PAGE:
Result:  to be perfectly honest, I did not expect it to turn out as well as it did.  The felt is sturdy.  It is not as soft as I would achieve with merino wool but having said that it is not so hard that it would be an irritation to wear.  Adding the binding to the brim stabilized it.  All in all, I feel that it was a success.

Sincere thanks to my daughter Katie who took time out from her ‘day job’ (Climate Scientist) to model this for me.

Following this make, I decided to check out the industrial felt on the DHG site more fully.  The site states that “This felt can be used as a traditional felt (cut, sewn, glued) but also by exploiting its thermoformability.”   By the sound of things what I have achieved with it is not listed among the recommendations.  But the word ‘thermoformability’ caught my eye. mmmmmm … I wonder what it means.   It was time to put the thinking cap back on.    The results of my next experiment will be posted on 18th September.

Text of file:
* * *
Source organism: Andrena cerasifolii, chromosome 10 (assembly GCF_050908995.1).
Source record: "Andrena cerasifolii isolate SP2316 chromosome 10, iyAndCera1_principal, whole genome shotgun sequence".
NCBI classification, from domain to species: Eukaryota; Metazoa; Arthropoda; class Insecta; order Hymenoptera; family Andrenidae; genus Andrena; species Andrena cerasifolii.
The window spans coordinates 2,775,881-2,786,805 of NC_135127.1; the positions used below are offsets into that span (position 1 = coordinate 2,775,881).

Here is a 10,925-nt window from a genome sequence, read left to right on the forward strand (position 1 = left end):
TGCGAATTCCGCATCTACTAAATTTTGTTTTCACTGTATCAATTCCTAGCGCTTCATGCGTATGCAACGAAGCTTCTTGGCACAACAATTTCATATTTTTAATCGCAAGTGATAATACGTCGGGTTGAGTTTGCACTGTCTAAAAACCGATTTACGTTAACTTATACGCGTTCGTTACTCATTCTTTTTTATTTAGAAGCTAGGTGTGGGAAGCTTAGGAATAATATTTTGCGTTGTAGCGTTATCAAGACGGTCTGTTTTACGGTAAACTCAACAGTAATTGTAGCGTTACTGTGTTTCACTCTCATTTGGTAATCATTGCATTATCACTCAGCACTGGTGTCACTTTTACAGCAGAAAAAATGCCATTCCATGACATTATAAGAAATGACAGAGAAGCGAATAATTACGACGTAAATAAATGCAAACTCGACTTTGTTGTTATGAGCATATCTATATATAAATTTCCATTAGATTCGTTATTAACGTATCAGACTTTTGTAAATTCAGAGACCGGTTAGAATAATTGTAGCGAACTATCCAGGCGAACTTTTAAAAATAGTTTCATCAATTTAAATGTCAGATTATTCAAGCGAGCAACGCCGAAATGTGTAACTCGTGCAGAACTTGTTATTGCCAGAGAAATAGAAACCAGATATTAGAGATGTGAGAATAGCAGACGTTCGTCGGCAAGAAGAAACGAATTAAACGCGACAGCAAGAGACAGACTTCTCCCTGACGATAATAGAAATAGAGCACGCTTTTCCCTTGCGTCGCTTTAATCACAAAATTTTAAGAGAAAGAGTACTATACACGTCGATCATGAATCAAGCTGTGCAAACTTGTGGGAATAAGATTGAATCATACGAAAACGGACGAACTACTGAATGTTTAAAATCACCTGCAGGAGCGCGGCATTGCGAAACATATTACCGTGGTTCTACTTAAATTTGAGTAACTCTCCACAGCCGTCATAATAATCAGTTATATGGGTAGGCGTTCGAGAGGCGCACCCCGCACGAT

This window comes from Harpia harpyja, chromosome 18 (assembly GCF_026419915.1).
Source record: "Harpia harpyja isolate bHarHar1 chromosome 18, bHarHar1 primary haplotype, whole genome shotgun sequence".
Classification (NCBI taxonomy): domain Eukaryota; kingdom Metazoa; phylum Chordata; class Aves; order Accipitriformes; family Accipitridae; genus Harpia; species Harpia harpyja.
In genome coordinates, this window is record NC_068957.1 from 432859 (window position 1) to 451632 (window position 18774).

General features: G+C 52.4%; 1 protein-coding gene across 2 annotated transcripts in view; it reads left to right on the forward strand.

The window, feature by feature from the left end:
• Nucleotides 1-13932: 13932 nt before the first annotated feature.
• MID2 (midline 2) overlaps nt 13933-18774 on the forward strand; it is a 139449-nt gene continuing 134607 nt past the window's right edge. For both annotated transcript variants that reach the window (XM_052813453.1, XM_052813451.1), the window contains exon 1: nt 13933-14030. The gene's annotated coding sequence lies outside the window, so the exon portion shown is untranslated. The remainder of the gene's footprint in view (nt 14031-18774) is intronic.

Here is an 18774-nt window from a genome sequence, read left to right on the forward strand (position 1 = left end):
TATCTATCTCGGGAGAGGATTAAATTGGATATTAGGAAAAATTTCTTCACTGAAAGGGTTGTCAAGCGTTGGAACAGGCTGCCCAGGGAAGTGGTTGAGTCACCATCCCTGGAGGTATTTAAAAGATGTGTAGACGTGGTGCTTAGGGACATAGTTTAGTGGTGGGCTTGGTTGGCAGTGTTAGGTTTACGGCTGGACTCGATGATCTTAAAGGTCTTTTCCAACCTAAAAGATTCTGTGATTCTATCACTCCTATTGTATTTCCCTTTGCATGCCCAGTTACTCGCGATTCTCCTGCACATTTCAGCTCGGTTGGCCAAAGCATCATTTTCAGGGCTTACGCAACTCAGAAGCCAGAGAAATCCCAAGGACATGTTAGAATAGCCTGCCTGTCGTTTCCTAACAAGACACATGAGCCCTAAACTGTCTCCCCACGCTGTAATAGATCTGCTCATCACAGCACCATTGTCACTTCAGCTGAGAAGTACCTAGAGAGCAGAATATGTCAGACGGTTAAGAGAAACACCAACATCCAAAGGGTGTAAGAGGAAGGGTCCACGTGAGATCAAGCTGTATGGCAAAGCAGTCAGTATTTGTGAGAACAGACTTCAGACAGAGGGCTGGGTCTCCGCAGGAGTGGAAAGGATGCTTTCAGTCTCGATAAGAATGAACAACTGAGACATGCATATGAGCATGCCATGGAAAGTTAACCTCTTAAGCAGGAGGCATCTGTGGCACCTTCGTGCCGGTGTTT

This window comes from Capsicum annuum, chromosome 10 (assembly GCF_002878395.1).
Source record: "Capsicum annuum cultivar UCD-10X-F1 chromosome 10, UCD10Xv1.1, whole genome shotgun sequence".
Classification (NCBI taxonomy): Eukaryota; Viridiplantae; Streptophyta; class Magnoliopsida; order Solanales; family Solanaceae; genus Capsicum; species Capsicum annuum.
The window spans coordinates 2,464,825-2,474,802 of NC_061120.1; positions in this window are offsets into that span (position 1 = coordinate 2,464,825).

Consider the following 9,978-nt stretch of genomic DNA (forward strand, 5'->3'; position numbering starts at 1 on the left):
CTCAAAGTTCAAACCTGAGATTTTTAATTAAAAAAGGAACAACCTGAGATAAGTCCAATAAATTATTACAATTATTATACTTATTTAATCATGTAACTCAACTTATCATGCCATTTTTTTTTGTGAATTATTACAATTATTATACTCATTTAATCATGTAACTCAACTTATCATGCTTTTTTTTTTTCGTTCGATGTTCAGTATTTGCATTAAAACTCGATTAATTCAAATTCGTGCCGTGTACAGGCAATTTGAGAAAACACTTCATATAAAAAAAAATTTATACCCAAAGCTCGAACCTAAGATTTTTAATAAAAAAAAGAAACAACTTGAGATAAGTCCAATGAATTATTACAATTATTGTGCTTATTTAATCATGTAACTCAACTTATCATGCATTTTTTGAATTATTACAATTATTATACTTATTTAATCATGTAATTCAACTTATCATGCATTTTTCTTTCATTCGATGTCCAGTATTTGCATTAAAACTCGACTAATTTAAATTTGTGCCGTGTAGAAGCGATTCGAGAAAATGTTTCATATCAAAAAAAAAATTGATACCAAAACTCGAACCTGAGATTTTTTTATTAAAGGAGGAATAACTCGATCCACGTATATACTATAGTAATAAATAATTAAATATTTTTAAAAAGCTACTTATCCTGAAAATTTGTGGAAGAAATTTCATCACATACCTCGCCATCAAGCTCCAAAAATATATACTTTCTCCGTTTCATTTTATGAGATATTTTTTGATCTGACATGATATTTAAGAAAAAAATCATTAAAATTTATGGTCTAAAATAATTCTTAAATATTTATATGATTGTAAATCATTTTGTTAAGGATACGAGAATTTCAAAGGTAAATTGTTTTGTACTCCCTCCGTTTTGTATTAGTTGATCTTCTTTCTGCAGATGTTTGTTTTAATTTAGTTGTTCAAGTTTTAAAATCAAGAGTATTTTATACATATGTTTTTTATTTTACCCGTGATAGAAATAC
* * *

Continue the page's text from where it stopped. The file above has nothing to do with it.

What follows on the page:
25 thoughts on “It’s good to bend rules now and again (Part 1)!

  1. Well how exciting! I think the hat looks spectacular and modelled by your gorgeous daughter! You did a seriously fantastic job! Very well done to you!

    1. Thank you Carol. It was fun to experiment with this material. So many possibilities. 🙂

  2. Thank you so much. She loved getting the opportunity to dress up for a change. It’s been such a long time for her. 🙂

  3. Great post. Do you think if you had used the 3mm, you could eliminated the stiffener? I have used designer felt for lots of items but never a hat. I think you have already “exploited the thermoformablilty” by using steam to create you hat. It’s beautiful.

    1. Thanks Kathryn. Working with the 3mm might have helped – there was a lot of pulling to smooth out the excess felt when it came to the brim.

      I will fully cover the thermoformability in my September post when I will be making a different style of hat.

  4. First, I’ve got some serious DHG envy – with Brexit, I can no longer order from them and it’s a pity 🙁

    Second, Katie is beautiful and she models very well! Maybe this climate scientist can think of a part-time job 😉